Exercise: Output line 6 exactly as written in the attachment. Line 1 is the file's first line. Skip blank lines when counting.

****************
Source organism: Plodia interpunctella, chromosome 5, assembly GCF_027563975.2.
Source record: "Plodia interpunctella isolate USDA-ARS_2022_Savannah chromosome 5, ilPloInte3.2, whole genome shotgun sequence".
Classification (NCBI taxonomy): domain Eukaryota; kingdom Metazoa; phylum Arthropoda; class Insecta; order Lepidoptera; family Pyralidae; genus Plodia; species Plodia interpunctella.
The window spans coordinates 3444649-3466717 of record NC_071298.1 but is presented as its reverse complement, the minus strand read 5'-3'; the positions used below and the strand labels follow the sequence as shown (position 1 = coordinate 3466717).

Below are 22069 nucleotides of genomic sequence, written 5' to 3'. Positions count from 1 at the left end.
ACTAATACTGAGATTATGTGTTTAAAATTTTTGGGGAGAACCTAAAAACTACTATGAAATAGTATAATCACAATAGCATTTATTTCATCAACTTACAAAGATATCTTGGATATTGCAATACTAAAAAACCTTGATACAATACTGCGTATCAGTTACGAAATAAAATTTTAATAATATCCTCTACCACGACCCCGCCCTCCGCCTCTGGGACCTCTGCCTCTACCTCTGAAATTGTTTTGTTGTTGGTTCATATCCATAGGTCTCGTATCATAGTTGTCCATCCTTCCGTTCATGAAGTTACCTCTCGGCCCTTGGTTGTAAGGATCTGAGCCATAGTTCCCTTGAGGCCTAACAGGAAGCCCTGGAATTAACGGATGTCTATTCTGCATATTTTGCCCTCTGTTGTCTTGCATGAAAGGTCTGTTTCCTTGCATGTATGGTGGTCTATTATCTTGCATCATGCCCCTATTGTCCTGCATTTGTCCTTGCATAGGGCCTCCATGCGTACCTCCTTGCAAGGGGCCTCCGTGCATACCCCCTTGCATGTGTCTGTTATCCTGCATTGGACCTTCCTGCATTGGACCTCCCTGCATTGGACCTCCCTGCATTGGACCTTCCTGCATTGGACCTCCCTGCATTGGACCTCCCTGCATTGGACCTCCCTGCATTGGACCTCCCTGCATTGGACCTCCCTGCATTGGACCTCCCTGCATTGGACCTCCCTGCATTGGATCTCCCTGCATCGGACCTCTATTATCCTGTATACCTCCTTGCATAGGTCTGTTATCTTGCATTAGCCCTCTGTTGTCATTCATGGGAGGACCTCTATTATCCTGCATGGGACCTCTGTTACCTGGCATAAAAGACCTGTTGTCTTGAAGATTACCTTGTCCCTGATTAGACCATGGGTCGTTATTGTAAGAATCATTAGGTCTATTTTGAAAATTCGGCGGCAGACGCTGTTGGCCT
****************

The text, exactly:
ACTAATACTGAGATTATGTGTTTAAAATTTTTGGGGAGAACCTAAAAACTACTATGAAATAGTATAATCACAATAGCATTTATTTCATCAACTTACAAAGATATCTTGGATATTGCAATACTAAAAAACCTTGATACAATACTGCGTATCAGTTACGAAATAAAATTTTAATAATATCCTCTACCACGACCCCGCCCTCCGCCTCTGGGACCTCTGCCTCTACCTCTGAAATTGTTTTGTTGTTGGTTCATATCCATAGGTCTCGTATCATAGTTGTCCATCCTTCCGTTCATGAAGTTACCTCTCGGCCCTTGGTTGTAAGGATCTGAGCCATAGTTCCCTTGAGGCCTAACAGGAAGCCCTGGAATTAACGGATGTCTATTCTGCATATTTTGCCCTCTGTTGTCTTGCATGAAAGGTCTGTTTCCTTGCATGTATGGTGGTCTATTATCTTGCATCATGCCCCTATTGTCCTGCATTTGTCCTTGCATAGGGCCTCCATGCGTACCTCCTTGCAAGGGGCCTCCGTGCATACCCCCTTGCATGTGTCTGTTATCCTGCATTGGACCTTCCTGCATTGGACCTCCCTGCATTGGACCTCCCTGCATTGGACCTTCCTGCATTGGACCTCCCTGCATTGGACCTCCCTGCATTGGACCTCCCTGCATTGGACCTCCCTGCATTGGACCTCCCTGCATTGGACCTCCCTGCATTGGACCTCCCTGCATTGGATCTCCCTGCATCGGACCTCTATTATCCTGTATACCTCCTTGCATAGGTCTGTTATCTTGCATTAGCCCTCTGTTGTCATTCATGGGAGGACCTCTATTATCCTGCATGGGACCTCTGTTACCTGGCATAAAAGACCTGTTGTCTTGAAGATTACCTTGTCCCTGATTAGACCATGGGTCGTTATTGTAAGAATCATTAGGTCTATTTTGAAAATTCGGCGGCAGACGCTGTTGGCCT